Thursday, February 25, 2010

Rough Animation Reel

Rough Animation Reel from Adam Pockaj on Vimeo.

The rough animation for the film is essentially complete. I'm kind of refining things a bit during cleanup, so hopefully it will look a bit better in the end.

Sunday, February 21, 2010

What Happened on Virmire

Well, I just recently finished playing through a game called Mass Effect, and it got me thinking. Video games are awesome. And not just in a "that was pretty cool" kind of way, but in a spine tinglingly good, amazing storytelling kind of way.

Mass Effect, like Fallout 3 (another game finished recently) had a better story than most films, books, or TV shows I have ever seen. And I think the reason for this is simple. Storytelling can lend itself better to video games than any other medium. In a film, you've got to cram in as much story as you can into two, three hours tops. But a video game can be thirty hours long. A story can be so much richer and more complex when there is more than enough time to tell it.

Although few games have caught on to that, a couple (namely Mass Effect and Fallout 3) certainly have. The stories are so good, and there's character development and plot twists that rival the best Hollywood films. And because you spend so much more time with the characters, it has an even greater effect.

And especially in RPGs like Mass Effect, a lot of what happens in the game is based on the player's choices. Entire story arcs are often affected by what the player chooses to do. Sometimes its simply how other characters will react to what you say, or sometimes its a matter of life and death. In Mass Effect, there's a planet you go to called Virmire. There's a part where two of your teamates are in trouble and you have to choose which one to save. And the one you don't dies! And not just "oh, we'll bring him back to life with a phoenix down," but actually dies for good. I remember how big a deal it was when Aeris died in Finaly Fantasy 7, but in Mass Effect, you have to choose which of your teammates, and you can't save both. That kind of thing can never happen in a film. You just watch what the characters do, so there can only be so much emotional involvement. In a game, you are the main character, and its how you act around the other characters that determines what the story is going to be like. There are a whole lot of other WTF moments that happen on Virmire, as well as at many other times throughout the game but I won't give anything else away.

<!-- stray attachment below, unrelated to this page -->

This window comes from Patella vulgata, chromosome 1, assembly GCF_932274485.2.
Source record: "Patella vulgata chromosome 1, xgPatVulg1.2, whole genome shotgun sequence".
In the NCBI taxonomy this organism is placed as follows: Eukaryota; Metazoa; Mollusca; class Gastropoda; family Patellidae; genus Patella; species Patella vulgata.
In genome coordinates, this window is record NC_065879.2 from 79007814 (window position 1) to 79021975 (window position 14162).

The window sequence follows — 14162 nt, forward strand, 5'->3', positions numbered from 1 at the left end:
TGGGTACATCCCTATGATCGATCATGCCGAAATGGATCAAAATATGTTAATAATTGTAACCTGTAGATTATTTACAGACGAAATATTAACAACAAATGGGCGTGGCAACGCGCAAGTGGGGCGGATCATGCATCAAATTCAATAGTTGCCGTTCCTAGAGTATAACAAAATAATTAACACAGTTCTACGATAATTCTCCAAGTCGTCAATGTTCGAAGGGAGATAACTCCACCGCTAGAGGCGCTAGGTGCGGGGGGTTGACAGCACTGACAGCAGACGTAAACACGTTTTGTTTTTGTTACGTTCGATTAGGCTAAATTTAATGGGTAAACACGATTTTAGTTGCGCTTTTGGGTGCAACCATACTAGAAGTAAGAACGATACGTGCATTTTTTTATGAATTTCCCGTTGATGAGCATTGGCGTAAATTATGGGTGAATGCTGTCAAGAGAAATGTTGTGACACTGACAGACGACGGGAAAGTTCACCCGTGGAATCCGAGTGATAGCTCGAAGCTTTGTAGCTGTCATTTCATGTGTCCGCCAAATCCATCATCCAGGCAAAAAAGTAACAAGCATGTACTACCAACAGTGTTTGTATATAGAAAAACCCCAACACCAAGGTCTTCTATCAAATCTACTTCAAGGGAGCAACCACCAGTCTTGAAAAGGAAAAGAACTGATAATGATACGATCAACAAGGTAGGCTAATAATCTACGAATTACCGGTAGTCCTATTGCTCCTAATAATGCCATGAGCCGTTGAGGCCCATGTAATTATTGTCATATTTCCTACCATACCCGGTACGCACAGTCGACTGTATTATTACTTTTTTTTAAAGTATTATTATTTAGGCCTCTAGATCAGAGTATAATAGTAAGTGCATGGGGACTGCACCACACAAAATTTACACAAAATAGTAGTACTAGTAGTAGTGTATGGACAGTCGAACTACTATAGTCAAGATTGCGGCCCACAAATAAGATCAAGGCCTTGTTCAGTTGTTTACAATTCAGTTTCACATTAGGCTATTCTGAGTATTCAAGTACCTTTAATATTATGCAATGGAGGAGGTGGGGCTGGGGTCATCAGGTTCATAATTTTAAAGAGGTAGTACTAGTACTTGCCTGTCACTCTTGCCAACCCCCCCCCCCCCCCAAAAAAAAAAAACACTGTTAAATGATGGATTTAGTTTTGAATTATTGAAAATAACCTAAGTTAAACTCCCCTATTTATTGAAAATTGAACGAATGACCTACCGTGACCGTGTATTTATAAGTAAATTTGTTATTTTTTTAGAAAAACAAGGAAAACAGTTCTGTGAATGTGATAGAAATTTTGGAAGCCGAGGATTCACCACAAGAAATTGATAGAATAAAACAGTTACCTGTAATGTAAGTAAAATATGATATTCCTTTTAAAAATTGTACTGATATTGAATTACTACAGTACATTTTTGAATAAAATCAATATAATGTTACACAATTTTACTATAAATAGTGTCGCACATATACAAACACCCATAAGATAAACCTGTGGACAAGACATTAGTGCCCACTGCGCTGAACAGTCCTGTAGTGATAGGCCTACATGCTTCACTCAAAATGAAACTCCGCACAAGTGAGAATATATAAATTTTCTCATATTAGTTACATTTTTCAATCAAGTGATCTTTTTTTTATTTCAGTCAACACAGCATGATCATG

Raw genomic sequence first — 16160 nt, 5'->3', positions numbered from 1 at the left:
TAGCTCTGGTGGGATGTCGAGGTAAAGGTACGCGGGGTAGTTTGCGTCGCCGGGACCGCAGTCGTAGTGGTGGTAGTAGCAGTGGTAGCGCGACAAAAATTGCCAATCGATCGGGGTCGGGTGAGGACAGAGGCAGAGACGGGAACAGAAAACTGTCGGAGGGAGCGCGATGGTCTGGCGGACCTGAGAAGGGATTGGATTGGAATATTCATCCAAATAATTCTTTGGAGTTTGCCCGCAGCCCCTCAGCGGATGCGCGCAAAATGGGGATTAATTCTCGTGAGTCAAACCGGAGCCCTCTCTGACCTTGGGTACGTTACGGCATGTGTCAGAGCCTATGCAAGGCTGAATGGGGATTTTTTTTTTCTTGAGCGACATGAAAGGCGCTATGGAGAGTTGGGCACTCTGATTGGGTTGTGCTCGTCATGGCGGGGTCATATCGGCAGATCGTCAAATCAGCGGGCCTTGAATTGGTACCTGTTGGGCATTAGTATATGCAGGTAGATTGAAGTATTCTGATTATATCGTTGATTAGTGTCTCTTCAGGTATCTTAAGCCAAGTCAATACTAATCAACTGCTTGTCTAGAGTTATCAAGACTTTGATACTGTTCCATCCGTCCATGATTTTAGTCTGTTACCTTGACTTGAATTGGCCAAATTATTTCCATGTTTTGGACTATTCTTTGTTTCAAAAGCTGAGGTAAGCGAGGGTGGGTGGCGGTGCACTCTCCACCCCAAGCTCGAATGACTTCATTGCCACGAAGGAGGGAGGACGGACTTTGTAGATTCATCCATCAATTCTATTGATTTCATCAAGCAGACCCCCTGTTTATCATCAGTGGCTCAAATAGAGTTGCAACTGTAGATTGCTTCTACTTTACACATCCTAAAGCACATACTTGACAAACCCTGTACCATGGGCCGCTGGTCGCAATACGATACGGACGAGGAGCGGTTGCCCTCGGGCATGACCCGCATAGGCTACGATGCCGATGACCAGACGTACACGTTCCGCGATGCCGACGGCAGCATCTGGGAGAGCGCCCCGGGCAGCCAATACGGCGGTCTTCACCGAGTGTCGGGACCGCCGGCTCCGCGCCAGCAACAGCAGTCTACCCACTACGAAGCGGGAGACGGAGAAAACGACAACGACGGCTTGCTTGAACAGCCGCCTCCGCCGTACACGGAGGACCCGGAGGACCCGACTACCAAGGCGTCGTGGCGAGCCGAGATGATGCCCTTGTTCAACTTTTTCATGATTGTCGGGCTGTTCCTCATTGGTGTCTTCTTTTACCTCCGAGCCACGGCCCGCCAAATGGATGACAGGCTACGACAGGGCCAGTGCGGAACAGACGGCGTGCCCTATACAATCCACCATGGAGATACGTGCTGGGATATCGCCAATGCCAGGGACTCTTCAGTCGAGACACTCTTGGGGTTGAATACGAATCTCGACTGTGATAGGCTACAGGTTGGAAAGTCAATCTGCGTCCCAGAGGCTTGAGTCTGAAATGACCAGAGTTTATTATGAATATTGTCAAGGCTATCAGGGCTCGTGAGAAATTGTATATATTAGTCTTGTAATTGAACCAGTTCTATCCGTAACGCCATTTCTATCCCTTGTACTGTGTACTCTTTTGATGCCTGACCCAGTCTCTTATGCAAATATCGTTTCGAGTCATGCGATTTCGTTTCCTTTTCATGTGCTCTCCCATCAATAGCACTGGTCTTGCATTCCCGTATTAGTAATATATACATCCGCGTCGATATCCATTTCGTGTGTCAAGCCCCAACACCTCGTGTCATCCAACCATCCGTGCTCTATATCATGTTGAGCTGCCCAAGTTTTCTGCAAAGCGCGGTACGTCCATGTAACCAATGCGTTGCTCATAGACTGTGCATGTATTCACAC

On top of all that, there's still so much more to come with video games. Books have been around for millenia, and films for a century, but games have only been here for a few decades. They are only in their infancy in comparison.

Basically, my point is, video games get a bad rap for being a waste of time or money, and the people who play them are generally looked down upon by film buffs and book enthusiasts, as if they are a lesser form of entertainment. But they shouldn't be. Don't get me wrong, I love films and TV shows and books too, but video games certainly belong on the upper tiers of entertainment with them. And if you don't think so, then you obviously haven't played Mass Effect or Fallout 3.

Monday, February 08, 2010

Feb 8 Reel

A few more additions. Still need to update the sound fx.

EDIT: I've been told the videos aren't loading for some people. I think it has something to do with blogger's video uploader. Here's another version that should work:

Carol of the Elves, Feb 8th Rough Cut from Adam Pockaj on Vimeo.

Friday, February 05, 2010


Some background paintings. It was slow going at first but I'm starting to get the hang of it. The whole painting thing, I mean.

Wednesday, February 03, 2010